Low-tempo, alluring-woman-in-front-of-piano music like Diana Krall fare worst because you can zoom in and dissect every instrument and voice and hear the inaccurate timbre. ‘Tis a great pity, because that’s a big part of my music collection. Don’t ask. So I changed my approach, connected the SXFI Amp to the laptop, and popped in the Deadpool 2 Blu-ray.
And then, the angels sang. Moreover, in 3D and from all directions, near and far. This was the wow moment all the tinkering lead up to. With both the Aurvana SE and HD800S headphones (more so on the latter), the effects were similar. Movies become an absolute joy to watch. Sounds are projected by my objective calculations, two, no, three feet in front of me, like bloody speakers! Zounds!
Starting from in front of me, sounds project toward and around me, like an envelope of sci-fi hi-fi. The fight scenes, background music, and uh, some others (ooh er) are taken to another level of engagement and immersion. Imaging is holographic and believable. It’s a scaled-up, bold, cinematic sound, I daresay impossible to replicate with a traditional headphone setup.
Some niggles still persist, like the echofied vocals, reduced transparency, and the muted treble, but are more tolerable compared to pure audio. I have not watched a full movie in front of the laptop for a long time. Well mainly because I have a home theatre system, but the SXFI would definitely have me slotting in some late night entertainment when I don’t want to wake the family.
SXFI off: Extension is passable with bass more heard than felt. Fans of throat-tickling subbass reach will be left thirsty. Midbass is tight and disciplined although still on the warm side. Note texture is easily palpable with excellent detail levels. It’s good cookie-cutter bass.
SXFI on: Subbass is rolled off with not enough reach. The bass is highly midbass-focused, full-bodied with a healthy bloom in decay. Notes are thicker and denser than in SXFI off mode, like chocolate milkshake (or avocado if you’re in Indonesia, I love those), providing enough impact and slam to send pulses racing. Notes are too bloomy and rounded, sacrificing some yummy details.
SXFI off: Neutrally placed and even-sounding from lower to upper mids. Continuing from the bass, surprisingly good amount of detail and texture, more so than with SXFI on. Timbre is slightly brighter than natural, and notes could be a bit thicker for that emotion injection, but I am nitpicking.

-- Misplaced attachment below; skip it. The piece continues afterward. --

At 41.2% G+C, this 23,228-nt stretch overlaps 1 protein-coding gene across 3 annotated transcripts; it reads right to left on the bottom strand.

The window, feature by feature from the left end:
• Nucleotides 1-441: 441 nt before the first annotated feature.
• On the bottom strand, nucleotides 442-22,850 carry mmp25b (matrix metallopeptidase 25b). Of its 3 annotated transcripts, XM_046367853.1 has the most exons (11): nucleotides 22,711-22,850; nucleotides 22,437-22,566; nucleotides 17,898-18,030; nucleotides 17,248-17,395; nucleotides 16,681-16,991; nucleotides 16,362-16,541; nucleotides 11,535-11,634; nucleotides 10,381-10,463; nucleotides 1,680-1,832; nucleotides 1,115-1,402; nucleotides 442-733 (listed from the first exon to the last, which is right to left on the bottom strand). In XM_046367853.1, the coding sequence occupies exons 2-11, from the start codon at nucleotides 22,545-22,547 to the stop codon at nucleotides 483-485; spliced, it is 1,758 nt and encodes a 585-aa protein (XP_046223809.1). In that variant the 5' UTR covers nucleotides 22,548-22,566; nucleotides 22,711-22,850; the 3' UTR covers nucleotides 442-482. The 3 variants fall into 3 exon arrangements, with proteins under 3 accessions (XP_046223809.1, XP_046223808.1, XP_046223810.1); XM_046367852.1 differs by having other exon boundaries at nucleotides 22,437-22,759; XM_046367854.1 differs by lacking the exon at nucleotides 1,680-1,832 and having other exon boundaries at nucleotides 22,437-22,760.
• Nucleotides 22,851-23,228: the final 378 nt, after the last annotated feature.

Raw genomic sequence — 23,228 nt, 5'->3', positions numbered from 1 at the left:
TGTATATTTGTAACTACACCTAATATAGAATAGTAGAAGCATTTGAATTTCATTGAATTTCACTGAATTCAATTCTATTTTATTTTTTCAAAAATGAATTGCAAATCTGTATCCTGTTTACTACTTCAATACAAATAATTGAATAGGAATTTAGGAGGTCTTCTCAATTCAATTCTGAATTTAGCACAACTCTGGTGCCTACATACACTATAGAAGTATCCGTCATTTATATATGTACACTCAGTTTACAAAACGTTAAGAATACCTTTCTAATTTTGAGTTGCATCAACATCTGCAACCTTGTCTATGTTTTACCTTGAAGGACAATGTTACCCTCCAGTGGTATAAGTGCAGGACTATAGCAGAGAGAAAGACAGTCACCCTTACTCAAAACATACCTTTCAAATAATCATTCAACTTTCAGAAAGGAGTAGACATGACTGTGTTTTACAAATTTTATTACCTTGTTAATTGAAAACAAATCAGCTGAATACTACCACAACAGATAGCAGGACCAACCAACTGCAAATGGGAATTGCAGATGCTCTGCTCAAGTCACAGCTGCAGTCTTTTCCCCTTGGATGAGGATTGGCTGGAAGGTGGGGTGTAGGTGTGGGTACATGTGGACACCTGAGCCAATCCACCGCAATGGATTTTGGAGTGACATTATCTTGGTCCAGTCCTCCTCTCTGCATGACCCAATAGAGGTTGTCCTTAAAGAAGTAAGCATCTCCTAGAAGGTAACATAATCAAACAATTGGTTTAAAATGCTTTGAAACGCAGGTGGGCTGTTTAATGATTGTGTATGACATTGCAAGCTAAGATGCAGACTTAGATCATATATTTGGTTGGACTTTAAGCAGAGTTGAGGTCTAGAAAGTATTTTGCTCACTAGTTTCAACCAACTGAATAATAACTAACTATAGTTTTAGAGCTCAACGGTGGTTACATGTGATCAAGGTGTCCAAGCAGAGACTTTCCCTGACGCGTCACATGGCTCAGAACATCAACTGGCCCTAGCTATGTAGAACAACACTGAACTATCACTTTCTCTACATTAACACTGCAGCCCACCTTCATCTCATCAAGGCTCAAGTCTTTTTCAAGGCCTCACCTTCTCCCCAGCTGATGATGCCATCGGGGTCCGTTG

SXFI on: The center imagery takes on a grander scale. No longer content with pinpoint imaging, notes are big, bold, and attack with no worry of congestion, bleed, or trigger-words associated with IEMs. I can’t comment on the mids without invoking the massive soundstage which gives the mids adequate space to perform.
Notes are, however, rounder and fuzzier with less palpable texture compared to SXFI off. Tone and timbre are not accurate, but instruments don’t suffer as badly as the hollow, echo-mad vocals. You have to really be in a forgiving mood to ignore them.
SXFI off: The treble has decent note extension with no apparent details glossed over. The upper treble lacks the final bit of extension for an airy, ethereal sound. But still, there’s plenty to like. Notes are lively and agile with the right amount of control. The treble tuned neutral without an artificial brightness skew, with a hint of sparkle. This is a safe and assuring treble suitable for many palettes.
SXFI on: Take what you have above, and cover it with a wooly blanket, because that is exactly how the treble felt like. I can understand a safe-ish tuning to prevent unwanted sibilance on poor recordings, moreover, most speakers have a smooth, warm tuning, but to mute the treble altogether is just bewildering. The muted treble lacks air, details, dynamics, attack, and here it sounds glossed over.
The Creative SXFI Amp does some things flat-out amazing. There is a certain joy when you finally hit the sweet spot with them. They put you in the thick of the action in an energetic rock concert, head-tripping EDM festival or freshly-pressed Chesky binaural album. Let’s not forget action, fantasy or just plain loud movies and games. It handles noise with artful finesse.
Like messing around with the egg whites in a sunny-side-up before finally hitting the golden center and reaping the rich, velvety rewards. When done right, the SXFI Amp has no equal. The soundstage expansion and speaker-like presentation is no joke, and a harbinger of what the future of audio might be like.
However, in the pursuit of the ultimate soundstage, the sound quality is partially sacrificed. And I’m just comparing the product with itself, in both SXFI on and off modes. You are made to choose between either a great tuning or a great soundstage, but never both. The vocal echo effect is omnipresent in SXFI-on and has to go. It’s bothered me enough to bring this up again.
All my testing, with a $150 dongle and $1500 headphones, has finally replicated some good ol’ $100 5.1 computer speakers. From a value standpoint yes it’s plain nuts, but here I’m just thinking how nice it is that headphones can finally sound like speakers. It’s not the holy grail of audio yet, but it has been a worthwhile trip. You can hop on if you like.